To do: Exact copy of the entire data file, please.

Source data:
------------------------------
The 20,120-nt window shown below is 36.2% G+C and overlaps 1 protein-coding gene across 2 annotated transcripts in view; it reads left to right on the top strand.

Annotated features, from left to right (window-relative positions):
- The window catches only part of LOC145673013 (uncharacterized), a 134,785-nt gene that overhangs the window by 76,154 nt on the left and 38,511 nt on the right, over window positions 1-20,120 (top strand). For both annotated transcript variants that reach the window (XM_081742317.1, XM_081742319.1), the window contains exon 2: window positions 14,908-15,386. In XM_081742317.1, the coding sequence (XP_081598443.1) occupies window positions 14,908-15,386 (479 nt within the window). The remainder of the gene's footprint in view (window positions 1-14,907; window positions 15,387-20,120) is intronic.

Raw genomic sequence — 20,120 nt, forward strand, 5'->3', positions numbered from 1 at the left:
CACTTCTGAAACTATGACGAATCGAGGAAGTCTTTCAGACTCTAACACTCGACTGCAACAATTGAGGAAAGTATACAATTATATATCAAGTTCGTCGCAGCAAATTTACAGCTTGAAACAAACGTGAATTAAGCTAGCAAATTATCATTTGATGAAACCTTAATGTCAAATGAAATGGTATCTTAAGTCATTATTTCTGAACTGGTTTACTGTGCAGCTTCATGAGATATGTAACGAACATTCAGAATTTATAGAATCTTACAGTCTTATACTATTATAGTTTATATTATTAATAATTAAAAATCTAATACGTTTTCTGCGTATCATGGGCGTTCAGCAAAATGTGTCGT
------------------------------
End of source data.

The 20,120-nt window shown below is 36.2% G+C and overlaps 1 protein-coding gene across 2 annotated transcripts in view; it reads left to right on the top strand.

Annotated features, from left to right (window-relative positions):
- The window catches only part of LOC145673013 (uncharacterized), a 134,785-nt gene that overhangs the window by 76,154 nt on the left and 38,511 nt on the right, over window positions 1-20,120 (top strand). For both annotated transcript variants that reach the window (XM_081742317.1, XM_081742319.1), the window contains exon 2: window positions 14,908-15,386. In XM_081742317.1, the coding sequence (XP_081598443.1) occupies window positions 14,908-15,386 (479 nt within the window). The remainder of the gene's footprint in view (window positions 1-14,907; window positions 15,387-20,120) is intronic.

Raw genomic sequence — 20,120 nt, forward strand, 5'->3', positions numbered from 1 at the left:
CACTTCTGAAACTATGACGAATCGAGGAAGTCTTTCAGACTCTAACACTCGACTGCAACAATTGAGGAAAGTATACAATTATATATCAAGTTCGTCGCAGCAAATTTACAGCTTGAAACAAACGTGAATTAAGCTAGCAAATTATCATTTGATGAAACCTTAATGTCAAATGAAATGGTATCTTAAGTCATTATTTCTGAACTGGTTTACTGTGCAGCTTCATGAGATATGTAACGAACATTCAGAATTTATAGAATCTTACAGTCTTATACTATTATAGTTTATATTATTAATAATTAAAAATCTAATACGTTTTCTGCGTATCATGGGCGTTCAGCAAAATGTGTCGT